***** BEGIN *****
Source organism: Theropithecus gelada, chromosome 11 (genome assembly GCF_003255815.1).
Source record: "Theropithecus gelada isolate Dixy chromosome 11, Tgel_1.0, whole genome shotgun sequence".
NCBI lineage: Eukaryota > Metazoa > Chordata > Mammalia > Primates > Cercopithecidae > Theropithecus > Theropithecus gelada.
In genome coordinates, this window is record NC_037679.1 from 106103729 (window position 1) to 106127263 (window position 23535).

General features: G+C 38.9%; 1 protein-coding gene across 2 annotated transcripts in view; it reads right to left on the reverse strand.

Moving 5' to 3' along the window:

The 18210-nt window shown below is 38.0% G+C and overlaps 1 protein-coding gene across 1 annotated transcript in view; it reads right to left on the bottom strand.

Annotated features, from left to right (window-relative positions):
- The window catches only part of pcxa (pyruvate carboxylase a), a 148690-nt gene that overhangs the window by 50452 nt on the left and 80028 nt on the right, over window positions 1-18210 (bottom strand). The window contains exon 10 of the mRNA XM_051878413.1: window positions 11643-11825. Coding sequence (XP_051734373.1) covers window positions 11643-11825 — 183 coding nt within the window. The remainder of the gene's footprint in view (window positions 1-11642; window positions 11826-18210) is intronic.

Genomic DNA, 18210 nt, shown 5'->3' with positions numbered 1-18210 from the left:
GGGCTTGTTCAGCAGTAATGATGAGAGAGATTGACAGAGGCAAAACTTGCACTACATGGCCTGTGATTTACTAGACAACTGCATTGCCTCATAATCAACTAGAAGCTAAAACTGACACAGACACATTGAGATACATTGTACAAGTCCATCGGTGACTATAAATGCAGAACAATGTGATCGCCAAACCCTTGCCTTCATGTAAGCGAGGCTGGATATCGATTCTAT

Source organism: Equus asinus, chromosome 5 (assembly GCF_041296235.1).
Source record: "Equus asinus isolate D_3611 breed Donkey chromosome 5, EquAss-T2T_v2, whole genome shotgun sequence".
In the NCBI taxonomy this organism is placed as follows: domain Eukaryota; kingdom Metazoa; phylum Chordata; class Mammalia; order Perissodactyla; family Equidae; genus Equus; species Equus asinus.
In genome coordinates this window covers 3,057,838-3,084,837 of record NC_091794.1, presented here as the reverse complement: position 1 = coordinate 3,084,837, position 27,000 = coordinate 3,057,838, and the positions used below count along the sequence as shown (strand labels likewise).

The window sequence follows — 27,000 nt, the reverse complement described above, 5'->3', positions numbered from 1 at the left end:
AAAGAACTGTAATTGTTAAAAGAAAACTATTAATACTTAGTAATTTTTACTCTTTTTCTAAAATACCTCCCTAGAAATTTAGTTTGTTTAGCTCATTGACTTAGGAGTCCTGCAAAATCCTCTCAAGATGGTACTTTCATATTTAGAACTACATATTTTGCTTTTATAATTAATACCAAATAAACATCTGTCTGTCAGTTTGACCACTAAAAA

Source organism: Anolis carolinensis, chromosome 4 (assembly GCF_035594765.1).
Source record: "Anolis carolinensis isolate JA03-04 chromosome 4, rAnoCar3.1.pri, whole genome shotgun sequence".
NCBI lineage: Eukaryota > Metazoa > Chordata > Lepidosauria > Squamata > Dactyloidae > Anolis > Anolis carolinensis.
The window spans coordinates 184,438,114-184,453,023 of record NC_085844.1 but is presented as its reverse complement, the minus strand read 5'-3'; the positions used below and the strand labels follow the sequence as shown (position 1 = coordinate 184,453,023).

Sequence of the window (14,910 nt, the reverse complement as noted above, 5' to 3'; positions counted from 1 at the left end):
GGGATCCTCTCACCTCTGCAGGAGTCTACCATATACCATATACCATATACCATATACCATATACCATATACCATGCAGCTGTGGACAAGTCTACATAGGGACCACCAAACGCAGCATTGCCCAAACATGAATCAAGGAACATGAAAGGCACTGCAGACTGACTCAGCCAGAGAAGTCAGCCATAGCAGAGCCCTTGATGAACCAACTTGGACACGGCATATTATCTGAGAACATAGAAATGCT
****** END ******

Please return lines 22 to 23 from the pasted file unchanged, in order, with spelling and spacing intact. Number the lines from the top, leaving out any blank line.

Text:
Sequence of the window (14,910 nt, the reverse complement as noted above, 5' to 3'; positions counted from 1 at the left end):
GGGATCCTCTCACCTCTGCAGGAGTCTACCATATACCATATACCATATACCATATACCATATACCATATACCATGCAGCTGTGGACAAGTCTACATAGGGACCACCAAACGCAGCATTGCCCAAACATGAATCAAGGAACATGAAAGGCACTGCAGACTGACTCAGCCAGAGAAGTCAGCCATAGCAGAGCCCTTGATGAACCAACTTGGACACGGCATATTATCTGAGAACATAGAAATGCT